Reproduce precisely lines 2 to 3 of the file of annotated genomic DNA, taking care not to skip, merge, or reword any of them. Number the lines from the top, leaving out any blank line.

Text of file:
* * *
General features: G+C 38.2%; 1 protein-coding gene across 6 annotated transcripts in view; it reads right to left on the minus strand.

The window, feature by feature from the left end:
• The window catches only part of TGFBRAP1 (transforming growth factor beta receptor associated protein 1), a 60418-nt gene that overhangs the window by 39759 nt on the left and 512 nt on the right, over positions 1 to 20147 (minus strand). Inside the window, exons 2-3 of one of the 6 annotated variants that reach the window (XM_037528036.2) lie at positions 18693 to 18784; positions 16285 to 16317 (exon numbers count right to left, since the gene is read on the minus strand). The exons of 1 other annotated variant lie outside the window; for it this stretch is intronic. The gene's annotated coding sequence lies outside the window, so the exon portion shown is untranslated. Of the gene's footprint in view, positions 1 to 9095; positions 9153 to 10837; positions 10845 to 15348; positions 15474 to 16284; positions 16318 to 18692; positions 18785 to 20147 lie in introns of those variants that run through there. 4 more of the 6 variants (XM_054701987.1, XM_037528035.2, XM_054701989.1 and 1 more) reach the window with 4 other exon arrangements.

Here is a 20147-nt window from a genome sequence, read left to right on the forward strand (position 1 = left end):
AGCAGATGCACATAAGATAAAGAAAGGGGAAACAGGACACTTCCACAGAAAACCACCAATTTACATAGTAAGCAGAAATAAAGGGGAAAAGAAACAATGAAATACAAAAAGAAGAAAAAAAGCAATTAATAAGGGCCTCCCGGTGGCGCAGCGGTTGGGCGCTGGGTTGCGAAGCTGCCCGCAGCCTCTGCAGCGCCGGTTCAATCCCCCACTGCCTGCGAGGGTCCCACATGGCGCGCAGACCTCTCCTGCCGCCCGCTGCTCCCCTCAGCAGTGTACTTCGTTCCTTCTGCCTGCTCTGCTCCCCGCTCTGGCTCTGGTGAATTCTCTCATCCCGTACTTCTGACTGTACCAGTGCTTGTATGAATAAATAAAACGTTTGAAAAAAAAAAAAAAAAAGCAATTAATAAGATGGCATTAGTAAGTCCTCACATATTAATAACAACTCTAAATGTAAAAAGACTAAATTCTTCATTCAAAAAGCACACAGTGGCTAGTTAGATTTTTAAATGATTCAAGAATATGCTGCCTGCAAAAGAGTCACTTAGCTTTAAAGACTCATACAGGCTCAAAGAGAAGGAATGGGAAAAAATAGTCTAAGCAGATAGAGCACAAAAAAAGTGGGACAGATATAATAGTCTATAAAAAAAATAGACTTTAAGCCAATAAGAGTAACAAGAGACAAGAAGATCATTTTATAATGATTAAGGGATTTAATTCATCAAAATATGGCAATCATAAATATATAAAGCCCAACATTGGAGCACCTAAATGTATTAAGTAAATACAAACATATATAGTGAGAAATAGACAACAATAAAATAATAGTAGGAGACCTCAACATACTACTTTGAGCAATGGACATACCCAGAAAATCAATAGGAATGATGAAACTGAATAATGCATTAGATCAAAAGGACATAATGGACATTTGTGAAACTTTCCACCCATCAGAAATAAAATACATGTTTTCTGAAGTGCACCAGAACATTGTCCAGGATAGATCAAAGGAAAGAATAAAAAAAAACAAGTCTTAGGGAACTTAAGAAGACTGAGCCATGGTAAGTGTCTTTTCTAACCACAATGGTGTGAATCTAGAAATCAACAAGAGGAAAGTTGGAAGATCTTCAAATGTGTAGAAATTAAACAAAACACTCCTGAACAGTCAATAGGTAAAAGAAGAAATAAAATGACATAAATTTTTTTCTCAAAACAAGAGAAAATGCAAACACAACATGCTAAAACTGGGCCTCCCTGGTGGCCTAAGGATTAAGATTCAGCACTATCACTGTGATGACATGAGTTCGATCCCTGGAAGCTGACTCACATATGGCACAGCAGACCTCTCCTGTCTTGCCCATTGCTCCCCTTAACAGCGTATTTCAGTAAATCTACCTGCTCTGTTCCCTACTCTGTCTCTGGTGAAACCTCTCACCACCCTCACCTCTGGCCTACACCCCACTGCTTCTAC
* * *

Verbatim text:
The window, feature by feature from the left end:
• The window catches only part of TGFBRAP1 (transforming growth factor beta receptor associated protein 1), a 60418-nt gene that overhangs the window by 39759 nt on the left and 512 nt on the right, over positions 1 to 20147 (minus strand). Inside the window, exons 2-3 of one of the 6 annotated variants that reach the window (XM_037528036.2) lie at positions 18693 to 18784; positions 16285 to 16317 (exon numbers count right to left, since the gene is read on the minus strand). The exons of 1 other annotated variant lie outside the window; for it this stretch is intronic. The gene's annotated coding sequence lies outside the window, so the exon portion shown is untranslated. Of the gene's footprint in view, positions 1 to 9095; positions 9153 to 10837; positions 10845 to 15348; positions 15474 to 16284; positions 16318 to 18692; positions 18785 to 20147 lie in introns of those variants that run through there. 4 more of the 6 variants (XM_054701987.1, XM_037528035.2, XM_054701989.1 and 1 more) reach the window with 4 other exon arrangements.